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Oh, Look: Mother Jones' RBG Warning Came True

AP Photo/Manuel Balce Ceneta

Now that Ruth Bader Ginsburg has passed, the focus has shifted to filling her seat on the Supreme Court. Whether or not Republicans should move forward with this play – while they have both the Senate and the White House – is being called into question, mostly from the mainstream media and the left. Naturally, they want the GOP to hold off and have the next president make the decision. Obviously, they're hoping Joe Biden and Kamala Harris will be the two to appoint RBG's replacement. 


It's interesting, however, to go back and look at the lefty takes on this, especially after Ginsburg decided not to retire during President Barack Obama's time in office. In fact, back in November of 2018, Mother Jones had an entire article about "What the Cult of Ruth Bader Ginsburg Got Wrong." Naturally, that focus was on her decision not to retire under Obama and the possibility that she could die during the Trump administration. 

From the piece (emphasis mine):

But no amount of swag or hagiography can obscure the fact that, while Ginsburg is responsible for a great number of landmark legal decisions, her legacy may be sorely tarnished by one truly terrible one: refusing to retire when President Barack Obama could have named her replacement. That decision came into stark relief this month when Ginsburg fell and broke three ribs—and half of the nation took a collective gasp. Women took to Twitter to offer the justice a rib.


But Carmon and others who’ve helped turn Ginsburg into a pop-culture icon are deluding themselves. Ginsburg is a mere mortal. Falling down is the leading cause of accidental death in people over age 85. The actuarial table is not in her favor. There’s a real possibility Ginsburg will not outlast the Trump administration or live long enough for a Democrat to replace her. The situation today is one many liberal lawyers feared years ago and worked hard to avert. But the feisty justice rebuffed them all, a decision that makes all the hero worship hard for some of us to stomach.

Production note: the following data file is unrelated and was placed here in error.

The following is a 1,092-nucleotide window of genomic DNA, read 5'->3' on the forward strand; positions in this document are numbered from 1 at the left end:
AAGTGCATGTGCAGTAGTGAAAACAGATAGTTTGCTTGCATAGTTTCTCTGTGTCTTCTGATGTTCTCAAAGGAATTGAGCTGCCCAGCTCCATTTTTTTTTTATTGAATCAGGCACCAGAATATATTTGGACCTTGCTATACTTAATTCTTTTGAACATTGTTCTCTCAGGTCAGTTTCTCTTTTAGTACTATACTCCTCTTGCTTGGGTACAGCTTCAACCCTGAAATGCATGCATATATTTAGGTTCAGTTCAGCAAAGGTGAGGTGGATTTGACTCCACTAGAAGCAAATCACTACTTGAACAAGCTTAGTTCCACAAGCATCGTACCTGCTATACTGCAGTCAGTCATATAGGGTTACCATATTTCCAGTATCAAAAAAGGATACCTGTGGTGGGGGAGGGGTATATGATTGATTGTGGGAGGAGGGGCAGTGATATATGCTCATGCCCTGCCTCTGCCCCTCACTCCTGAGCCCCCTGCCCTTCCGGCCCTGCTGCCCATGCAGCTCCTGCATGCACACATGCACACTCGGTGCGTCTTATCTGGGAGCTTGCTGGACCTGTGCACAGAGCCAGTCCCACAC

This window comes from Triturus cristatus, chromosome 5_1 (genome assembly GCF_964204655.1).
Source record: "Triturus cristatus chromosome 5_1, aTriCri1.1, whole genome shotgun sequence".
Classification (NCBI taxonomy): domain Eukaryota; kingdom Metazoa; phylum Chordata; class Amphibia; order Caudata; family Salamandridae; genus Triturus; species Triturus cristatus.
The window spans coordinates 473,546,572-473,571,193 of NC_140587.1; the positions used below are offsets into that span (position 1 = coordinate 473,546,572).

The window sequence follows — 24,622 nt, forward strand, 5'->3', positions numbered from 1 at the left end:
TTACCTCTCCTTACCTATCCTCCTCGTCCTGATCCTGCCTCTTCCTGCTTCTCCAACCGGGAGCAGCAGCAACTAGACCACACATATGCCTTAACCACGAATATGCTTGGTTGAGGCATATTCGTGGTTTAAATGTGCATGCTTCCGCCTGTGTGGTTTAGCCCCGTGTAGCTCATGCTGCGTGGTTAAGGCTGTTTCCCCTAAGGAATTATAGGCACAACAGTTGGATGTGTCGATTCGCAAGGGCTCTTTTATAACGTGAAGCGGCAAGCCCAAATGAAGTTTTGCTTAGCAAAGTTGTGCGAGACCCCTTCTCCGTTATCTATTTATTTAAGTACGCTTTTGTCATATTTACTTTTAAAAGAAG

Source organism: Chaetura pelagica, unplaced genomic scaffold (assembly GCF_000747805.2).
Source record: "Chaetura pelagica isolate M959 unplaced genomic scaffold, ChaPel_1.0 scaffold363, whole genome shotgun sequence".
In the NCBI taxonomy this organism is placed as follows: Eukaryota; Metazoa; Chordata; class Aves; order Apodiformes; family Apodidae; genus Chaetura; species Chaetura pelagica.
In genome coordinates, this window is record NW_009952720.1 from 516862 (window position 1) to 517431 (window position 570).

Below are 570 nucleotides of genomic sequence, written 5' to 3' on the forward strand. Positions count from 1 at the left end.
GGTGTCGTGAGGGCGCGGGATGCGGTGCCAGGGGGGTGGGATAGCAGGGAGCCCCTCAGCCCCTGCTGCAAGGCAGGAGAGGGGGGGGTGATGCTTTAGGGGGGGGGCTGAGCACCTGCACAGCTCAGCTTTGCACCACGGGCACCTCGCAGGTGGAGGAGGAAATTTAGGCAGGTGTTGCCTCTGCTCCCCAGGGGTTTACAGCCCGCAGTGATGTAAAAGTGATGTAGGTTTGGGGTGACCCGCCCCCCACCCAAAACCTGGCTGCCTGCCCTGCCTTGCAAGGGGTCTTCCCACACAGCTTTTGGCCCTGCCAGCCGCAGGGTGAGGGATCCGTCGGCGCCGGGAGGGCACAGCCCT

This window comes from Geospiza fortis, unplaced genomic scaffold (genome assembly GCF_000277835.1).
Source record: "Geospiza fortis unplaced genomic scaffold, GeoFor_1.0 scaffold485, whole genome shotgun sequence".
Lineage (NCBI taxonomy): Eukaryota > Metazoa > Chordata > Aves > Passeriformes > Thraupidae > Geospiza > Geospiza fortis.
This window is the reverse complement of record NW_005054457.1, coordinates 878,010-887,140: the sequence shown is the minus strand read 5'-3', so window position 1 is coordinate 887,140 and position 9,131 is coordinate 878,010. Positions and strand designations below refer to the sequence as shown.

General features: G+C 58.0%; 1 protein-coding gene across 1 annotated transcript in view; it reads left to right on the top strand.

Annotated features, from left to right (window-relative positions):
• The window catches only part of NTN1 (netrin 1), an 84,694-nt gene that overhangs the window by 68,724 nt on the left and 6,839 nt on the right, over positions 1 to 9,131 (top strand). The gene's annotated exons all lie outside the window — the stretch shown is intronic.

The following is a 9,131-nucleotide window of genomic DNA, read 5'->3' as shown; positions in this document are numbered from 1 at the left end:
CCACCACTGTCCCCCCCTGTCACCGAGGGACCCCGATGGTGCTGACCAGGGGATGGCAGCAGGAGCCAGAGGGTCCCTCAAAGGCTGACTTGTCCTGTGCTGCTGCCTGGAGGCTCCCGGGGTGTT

Watch Ginsburg in RBG, the documentary, and it’s hard to be anything but charmed. She’s cute, she’s brilliant, she’s cool. Even the late liberal scourge Justice Antonin Scalia adored her. But how cute will we find Ginsburg if she becomes incapacitated and Trump replaces her with someone like 46-year-old social conservative Amy Coney Barrett, who believes life begins at conception and doesn’t really believe the Supreme Court must uphold precedent like Roe v Wade? A 6-3 conservative majority would push the court yet further to the right and eliminate any possibility that a sitting conservative such as Chief Justice John Roberts might serve as a moderating force and occasionally join with the liberal bloc to preserve critical rights and precedent.

The RBG action figures and the pushup videos will be a paltry balm for the damage likely to be done to racial equality, LGBT rights, and reproductive freedoms if Trump is allowed to replace Ginsburg. By refusing to gracefully transition off the court when Obama could have named her successor, she has raised the very real risk of her seat being filled by someone who will spend a generation trying to undo all she worked for.

If that happens, RBG will become truly notorious.


RBG made her decision. She wanted to keep the job she loved until she felt it was time to retire, which, unfortunately for her and Democrats, never actually came. If she was concerned about her legacy and the issues she championed, she would have stepped aside to ensure they were protected. She was willing to gamble with the possibility of being replaced with a conservative justice. She had a 50/50 shot. Unfortunately for her, her gamble didn't pay off. And now those who agreed with the liberal icon's views are having to pay the price.  

This is a huge opportunity for Republicans to appoint a conservative justice. And while Ginsburg was clear her last wishes were for the next president to decide who replaces her, it was never her decision to make. It was the Constitution's. And the Constitution gives that power and authority to the president to nominate and the Senate to confirm. At the end of the day this isn't about her personal feelings and grievances. It's bigger than her. She made the choice for the nation when she refused to resign. 

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